Hosted in Singapore on 4-5th September, the second Asia-Pacific edition of the Sustainable Foods Summit will feature sustainable packaging, ingredients, and marketing. For the first time in Asia, an executive summit will look to advance sustainability in the food industry by the use of ingredients and packaging. The summit opens with a discussion of some of the pressing sustainability issues facing the Asian food industry.
Urban migration has given the continent 9 of the 10 most populated cities in the world. Food security is a growing concern, with many sections of the population having limited access to nutritious food. The role of sustainable agriculture in addressing food security & poverty will be discussed. Dato’ Joel Low, CEO of Agrivo International, will explore the solutions provided by urban farming.
A number of Asian countries are looking at vertical farming and urban food projects to feed their sprawling metropoles. Low will state the environmental and social merits of such projects. The Swiss multinational Nestle will give details on how it is implementing sustainable sourcing projects for coffee.
Massimo Reverberi, Founder of Bugsolutely, will kick off the food ingredients session with a seminar on novel proteins. His company is developing insect-based food products for the Asian market. Made from silkworm, Bella Pupa chip style snacks have been launched in the Chinese market. The company also markets Bugsolutely pasta made from cricket flour.
The benefits provided by blockchain technology to ingredient supply chains will be explored. Other speakers will cover food ingredients from side streams, biodiversity impacts, and innovating with sustainable ingredients. Shi Yan, widely regarded as the founder of community Supported Agriculture (CSA) in Asia, will introduce the concept and its benefits. She has set up Little Donkey Farm and Shared Harvest Farm in China; the latter is one of the first Chinese organic farms to adopt the CSA model.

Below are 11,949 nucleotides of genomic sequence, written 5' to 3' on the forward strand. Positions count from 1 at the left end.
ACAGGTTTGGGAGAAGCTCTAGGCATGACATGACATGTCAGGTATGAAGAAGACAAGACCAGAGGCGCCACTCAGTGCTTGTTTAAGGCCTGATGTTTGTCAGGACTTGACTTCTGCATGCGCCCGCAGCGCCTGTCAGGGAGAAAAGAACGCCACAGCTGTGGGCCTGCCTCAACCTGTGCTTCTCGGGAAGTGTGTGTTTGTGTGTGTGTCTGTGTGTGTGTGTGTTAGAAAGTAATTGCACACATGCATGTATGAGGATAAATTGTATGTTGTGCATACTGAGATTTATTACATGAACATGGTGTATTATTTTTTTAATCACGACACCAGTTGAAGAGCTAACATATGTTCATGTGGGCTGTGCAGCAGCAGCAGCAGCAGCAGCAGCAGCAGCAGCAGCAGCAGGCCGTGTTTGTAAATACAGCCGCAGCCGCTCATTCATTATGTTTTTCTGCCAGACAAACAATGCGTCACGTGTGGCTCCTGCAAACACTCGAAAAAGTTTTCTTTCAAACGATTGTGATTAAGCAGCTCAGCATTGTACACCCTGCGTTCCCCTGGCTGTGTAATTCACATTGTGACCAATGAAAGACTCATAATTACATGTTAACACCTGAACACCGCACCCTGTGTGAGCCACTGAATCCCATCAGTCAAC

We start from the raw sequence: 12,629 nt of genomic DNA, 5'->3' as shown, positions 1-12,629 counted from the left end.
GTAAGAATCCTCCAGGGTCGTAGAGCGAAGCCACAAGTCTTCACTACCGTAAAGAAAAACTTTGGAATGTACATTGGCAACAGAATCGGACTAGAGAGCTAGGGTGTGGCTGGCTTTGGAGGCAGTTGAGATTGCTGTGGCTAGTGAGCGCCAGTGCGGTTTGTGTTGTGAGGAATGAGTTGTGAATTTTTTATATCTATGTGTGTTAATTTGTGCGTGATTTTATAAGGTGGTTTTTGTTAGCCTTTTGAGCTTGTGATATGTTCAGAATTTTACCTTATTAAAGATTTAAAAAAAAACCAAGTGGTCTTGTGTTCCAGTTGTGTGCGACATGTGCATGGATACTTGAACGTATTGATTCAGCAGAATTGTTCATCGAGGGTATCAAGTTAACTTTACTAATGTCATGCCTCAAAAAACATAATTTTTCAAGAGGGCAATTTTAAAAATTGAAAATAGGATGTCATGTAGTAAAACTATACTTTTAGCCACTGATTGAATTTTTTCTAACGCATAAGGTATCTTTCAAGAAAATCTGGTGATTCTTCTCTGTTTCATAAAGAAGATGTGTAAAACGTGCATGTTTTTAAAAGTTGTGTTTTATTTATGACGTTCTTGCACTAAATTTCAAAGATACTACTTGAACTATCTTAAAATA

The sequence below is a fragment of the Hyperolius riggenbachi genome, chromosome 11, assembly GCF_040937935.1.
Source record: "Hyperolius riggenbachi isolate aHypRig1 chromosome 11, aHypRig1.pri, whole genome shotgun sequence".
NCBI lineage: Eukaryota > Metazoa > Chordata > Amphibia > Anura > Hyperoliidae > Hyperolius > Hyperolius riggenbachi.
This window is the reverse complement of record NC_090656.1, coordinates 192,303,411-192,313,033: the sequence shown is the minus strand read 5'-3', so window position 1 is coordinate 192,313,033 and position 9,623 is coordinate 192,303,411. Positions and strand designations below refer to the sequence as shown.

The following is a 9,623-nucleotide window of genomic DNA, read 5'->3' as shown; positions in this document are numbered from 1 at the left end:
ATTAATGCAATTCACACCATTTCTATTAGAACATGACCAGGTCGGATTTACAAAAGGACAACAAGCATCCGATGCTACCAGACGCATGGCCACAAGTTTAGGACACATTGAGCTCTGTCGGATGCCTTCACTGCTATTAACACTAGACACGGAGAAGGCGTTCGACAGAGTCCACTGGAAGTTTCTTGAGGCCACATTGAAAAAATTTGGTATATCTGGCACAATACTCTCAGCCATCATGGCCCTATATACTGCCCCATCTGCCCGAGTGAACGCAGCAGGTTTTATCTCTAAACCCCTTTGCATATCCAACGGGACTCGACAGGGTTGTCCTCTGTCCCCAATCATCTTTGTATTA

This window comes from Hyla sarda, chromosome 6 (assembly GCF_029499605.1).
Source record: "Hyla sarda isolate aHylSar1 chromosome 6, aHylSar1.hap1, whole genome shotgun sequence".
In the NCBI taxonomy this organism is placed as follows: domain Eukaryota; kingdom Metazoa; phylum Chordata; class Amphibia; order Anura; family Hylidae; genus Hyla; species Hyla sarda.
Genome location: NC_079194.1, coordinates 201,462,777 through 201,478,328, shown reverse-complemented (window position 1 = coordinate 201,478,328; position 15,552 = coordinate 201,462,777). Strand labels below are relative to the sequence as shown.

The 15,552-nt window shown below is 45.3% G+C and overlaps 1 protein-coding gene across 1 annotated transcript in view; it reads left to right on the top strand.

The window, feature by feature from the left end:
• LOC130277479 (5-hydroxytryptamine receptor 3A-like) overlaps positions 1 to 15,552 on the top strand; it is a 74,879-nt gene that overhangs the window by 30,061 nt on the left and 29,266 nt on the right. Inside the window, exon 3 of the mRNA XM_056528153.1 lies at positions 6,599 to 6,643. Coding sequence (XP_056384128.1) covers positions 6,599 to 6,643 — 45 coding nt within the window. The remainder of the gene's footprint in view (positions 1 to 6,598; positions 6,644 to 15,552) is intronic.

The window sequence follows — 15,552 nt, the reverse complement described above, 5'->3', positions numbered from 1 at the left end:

Almost 1,000 farms in China now belong to the CSA Alliance, providing freshly grown local produce directly to consumers. David Yeung, Founder of Green Monday and Green Common, will show how Asian food companies can capitalise on the vegan trend. An environmental advocate, David is the founder of the Green Monday movement which has spread to 30 countries, with 3 million adherents in Hong Kong alone. David will highlight the opportunities for plant-based foods, sharing experiences from the Green Common retail network.
Sodexo, the international foodservice company, will give its perspectives on sustainable foods in the Asian region. Packaging waste has become a major concern in Asia, with recent news of a whale suffocating off the shore of Southern Thailand after swallowing 80 plastic bags. The sustainable packaging session discusses practical approaches to reduce the packaging impact of food and beverages.
WWF Singapore will highlight the ecological issues associated with product packaging. Another speaker will explain how environmental footprints of packaging can be measured and lowered. David Christian, Co-Founder of Evoware, will present the company’s sustainable alternative to plastic packaging. The Indonesian firm has developed seaweed-based packaging that is edible and biodegradable.
Details will be given of applications of the new packaging material for food and beverage products. Indonesia is the world’s second largest contributor to plastic pollution. Since the country is also the world’s leading seaweed producer, Evoware aims to create positive social impacts (by creating employment for seaweed farmers) whilst reducing plastic pollution.